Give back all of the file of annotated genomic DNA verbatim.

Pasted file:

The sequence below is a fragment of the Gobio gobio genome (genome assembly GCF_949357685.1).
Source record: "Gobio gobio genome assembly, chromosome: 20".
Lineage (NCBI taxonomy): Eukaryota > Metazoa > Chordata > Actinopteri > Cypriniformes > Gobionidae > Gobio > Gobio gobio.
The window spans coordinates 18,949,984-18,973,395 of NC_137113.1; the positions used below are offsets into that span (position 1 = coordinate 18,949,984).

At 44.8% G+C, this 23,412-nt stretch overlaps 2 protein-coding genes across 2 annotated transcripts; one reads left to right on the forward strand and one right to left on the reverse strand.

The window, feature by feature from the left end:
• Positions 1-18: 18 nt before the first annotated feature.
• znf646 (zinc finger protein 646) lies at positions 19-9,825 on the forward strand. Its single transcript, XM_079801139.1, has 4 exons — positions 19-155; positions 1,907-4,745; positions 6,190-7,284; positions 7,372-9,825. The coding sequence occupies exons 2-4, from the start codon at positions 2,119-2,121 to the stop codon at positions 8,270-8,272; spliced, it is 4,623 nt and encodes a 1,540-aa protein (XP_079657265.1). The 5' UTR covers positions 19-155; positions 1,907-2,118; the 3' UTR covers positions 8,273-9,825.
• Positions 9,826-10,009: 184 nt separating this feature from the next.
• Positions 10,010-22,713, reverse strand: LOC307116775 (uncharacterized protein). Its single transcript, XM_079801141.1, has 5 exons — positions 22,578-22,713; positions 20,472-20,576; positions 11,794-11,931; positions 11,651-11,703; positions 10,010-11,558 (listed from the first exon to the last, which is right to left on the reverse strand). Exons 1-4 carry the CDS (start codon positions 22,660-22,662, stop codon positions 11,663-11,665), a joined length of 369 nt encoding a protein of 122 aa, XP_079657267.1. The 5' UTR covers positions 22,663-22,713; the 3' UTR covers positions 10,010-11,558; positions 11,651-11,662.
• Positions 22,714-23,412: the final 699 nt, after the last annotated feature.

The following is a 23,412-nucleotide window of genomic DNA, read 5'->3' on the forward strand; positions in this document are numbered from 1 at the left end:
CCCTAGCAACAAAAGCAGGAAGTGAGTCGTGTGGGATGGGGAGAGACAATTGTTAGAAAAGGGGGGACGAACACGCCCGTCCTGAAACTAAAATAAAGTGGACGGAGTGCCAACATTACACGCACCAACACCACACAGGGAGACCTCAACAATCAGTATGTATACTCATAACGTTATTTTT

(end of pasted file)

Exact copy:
The sequence below is a fragment of the Gobio gobio genome (genome assembly GCF_949357685.1).
Source record: "Gobio gobio genome assembly, chromosome: 20".
Lineage (NCBI taxonomy): Eukaryota > Metazoa > Chordata > Actinopteri > Cypriniformes > Gobionidae > Gobio > Gobio gobio.
The window spans coordinates 18,949,984-18,973,395 of NC_137113.1; the positions used below are offsets into that span (position 1 = coordinate 18,949,984).

At 44.8% G+C, this 23,412-nt stretch overlaps 2 protein-coding genes across 2 annotated transcripts; one reads left to right on the forward strand and one right to left on the reverse strand.

The window, feature by feature from the left end:
• Positions 1-18: 18 nt before the first annotated feature.
• znf646 (zinc finger protein 646) lies at positions 19-9,825 on the forward strand. Its single transcript, XM_079801139.1, has 4 exons — positions 19-155; positions 1,907-4,745; positions 6,190-7,284; positions 7,372-9,825. The coding sequence occupies exons 2-4, from the start codon at positions 2,119-2,121 to the stop codon at positions 8,270-8,272; spliced, it is 4,623 nt and encodes a 1,540-aa protein (XP_079657265.1). The 5' UTR covers positions 19-155; positions 1,907-2,118; the 3' UTR covers positions 8,273-9,825.
• Positions 9,826-10,009: 184 nt separating this feature from the next.
• Positions 10,010-22,713, reverse strand: LOC307116775 (uncharacterized protein). Its single transcript, XM_079801141.1, has 5 exons — positions 22,578-22,713; positions 20,472-20,576; positions 11,794-11,931; positions 11,651-11,703; positions 10,010-11,558 (listed from the first exon to the last, which is right to left on the reverse strand). Exons 1-4 carry the CDS (start codon positions 22,660-22,662, stop codon positions 11,663-11,665), a joined length of 369 nt encoding a protein of 122 aa, XP_079657267.1. The 5' UTR covers positions 22,663-22,713; the 3' UTR covers positions 10,010-11,558; positions 11,651-11,662.
• Positions 22,714-23,412: the final 699 nt, after the last annotated feature.

The following is a 23,412-nucleotide window of genomic DNA, read 5'->3' on the forward strand; positions in this document are numbered from 1 at the left end:
CCCTAGCAACAAAAGCAGGAAGTGAGTCGTGTGGGATGGGGAGAGACAATTGTTAGAAAAGGGGGGACGAACACGCCCGTCCTGAAACTAAAATAAAGTGGACGGAGTGCCAACATTACACGCACCAACACCACACAGGGAGACCTCAACAATCAGTATGTATACTCATAACGTTATTTTT